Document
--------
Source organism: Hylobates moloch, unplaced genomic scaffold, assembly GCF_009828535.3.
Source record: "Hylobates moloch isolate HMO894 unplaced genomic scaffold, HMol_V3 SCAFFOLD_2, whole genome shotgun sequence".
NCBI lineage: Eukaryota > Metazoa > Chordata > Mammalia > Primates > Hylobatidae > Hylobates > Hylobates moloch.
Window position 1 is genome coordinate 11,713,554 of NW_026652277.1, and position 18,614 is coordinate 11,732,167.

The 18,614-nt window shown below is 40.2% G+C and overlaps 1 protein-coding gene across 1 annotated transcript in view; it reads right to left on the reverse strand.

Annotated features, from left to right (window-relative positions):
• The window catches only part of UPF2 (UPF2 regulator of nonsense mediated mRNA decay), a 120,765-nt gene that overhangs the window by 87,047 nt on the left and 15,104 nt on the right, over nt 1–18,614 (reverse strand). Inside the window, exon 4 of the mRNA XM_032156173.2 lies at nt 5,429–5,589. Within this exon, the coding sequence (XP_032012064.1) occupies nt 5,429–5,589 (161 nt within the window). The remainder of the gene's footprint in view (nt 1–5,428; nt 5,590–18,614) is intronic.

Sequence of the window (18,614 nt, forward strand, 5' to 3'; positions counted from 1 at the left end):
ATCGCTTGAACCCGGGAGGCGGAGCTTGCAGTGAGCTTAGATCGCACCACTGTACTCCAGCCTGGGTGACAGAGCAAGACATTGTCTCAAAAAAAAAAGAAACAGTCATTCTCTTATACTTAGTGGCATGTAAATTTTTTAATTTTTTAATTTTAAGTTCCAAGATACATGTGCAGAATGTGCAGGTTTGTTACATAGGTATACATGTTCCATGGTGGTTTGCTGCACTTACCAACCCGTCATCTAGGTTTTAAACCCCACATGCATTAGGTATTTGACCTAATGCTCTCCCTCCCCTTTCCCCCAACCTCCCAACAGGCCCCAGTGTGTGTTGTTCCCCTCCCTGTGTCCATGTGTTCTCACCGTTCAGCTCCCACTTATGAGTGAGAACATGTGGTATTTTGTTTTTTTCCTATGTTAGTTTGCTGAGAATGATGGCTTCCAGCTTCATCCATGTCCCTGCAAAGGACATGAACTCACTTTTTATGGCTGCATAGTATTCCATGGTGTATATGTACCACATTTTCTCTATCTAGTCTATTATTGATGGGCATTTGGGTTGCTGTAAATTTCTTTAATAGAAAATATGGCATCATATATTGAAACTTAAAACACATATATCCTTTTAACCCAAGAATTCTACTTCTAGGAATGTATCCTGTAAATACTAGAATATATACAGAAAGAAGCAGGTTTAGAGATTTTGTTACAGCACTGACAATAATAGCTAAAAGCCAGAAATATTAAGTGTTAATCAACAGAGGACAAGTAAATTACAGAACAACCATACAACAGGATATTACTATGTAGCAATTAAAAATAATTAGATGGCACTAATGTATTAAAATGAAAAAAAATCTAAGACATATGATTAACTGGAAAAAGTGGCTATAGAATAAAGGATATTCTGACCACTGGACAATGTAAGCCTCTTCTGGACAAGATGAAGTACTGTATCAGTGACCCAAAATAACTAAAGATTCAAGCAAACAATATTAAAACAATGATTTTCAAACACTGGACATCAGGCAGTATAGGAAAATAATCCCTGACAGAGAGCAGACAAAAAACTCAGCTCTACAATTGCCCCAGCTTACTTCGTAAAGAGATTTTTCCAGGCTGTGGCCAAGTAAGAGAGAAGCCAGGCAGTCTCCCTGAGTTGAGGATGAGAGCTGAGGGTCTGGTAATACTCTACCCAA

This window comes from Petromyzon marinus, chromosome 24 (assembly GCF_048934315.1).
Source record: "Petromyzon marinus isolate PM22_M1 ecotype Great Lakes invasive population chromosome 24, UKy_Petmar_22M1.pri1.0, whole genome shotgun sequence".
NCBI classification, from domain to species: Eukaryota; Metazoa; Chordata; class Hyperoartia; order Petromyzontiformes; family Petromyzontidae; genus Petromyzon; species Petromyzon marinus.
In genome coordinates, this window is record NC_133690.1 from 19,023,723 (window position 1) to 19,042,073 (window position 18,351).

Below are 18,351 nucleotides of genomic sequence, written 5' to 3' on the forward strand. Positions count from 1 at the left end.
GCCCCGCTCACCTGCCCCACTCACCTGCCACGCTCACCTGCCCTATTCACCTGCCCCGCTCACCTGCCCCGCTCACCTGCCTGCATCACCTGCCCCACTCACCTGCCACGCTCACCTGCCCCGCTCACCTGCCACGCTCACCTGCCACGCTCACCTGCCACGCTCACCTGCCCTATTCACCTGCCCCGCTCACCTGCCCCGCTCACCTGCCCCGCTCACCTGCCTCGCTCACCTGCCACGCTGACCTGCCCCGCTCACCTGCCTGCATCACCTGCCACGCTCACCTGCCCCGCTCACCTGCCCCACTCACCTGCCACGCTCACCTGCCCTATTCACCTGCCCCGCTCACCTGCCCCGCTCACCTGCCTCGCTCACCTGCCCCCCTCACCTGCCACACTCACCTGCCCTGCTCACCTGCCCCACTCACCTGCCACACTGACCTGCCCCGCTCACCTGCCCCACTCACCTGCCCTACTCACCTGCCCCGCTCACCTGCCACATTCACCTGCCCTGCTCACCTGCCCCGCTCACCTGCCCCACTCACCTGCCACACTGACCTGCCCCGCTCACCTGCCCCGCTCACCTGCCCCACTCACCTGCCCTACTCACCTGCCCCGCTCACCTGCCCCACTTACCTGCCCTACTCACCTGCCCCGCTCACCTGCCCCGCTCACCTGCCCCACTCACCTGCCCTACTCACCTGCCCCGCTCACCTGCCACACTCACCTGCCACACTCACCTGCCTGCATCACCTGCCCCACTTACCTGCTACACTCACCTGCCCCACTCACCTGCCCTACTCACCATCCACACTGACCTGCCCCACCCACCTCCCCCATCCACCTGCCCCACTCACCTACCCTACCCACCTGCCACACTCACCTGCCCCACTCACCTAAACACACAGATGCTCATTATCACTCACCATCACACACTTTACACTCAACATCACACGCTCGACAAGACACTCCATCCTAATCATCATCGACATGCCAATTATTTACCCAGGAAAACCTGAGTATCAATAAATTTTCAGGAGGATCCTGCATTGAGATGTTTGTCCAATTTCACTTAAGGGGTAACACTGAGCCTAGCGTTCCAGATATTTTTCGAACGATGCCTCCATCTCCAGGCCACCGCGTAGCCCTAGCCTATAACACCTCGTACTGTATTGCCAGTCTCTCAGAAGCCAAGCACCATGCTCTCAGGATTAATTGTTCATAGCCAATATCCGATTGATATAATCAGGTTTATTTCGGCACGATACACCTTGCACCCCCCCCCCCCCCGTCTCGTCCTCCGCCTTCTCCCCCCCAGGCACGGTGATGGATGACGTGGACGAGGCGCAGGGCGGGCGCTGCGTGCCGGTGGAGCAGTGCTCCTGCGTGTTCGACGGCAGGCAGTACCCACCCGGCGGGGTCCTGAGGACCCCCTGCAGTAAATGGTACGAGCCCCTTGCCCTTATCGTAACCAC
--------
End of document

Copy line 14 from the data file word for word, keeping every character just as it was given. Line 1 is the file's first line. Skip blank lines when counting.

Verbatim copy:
Below are 18,351 nucleotides of genomic sequence, written 5' to 3' on the forward strand. Positions count from 1 at the left end.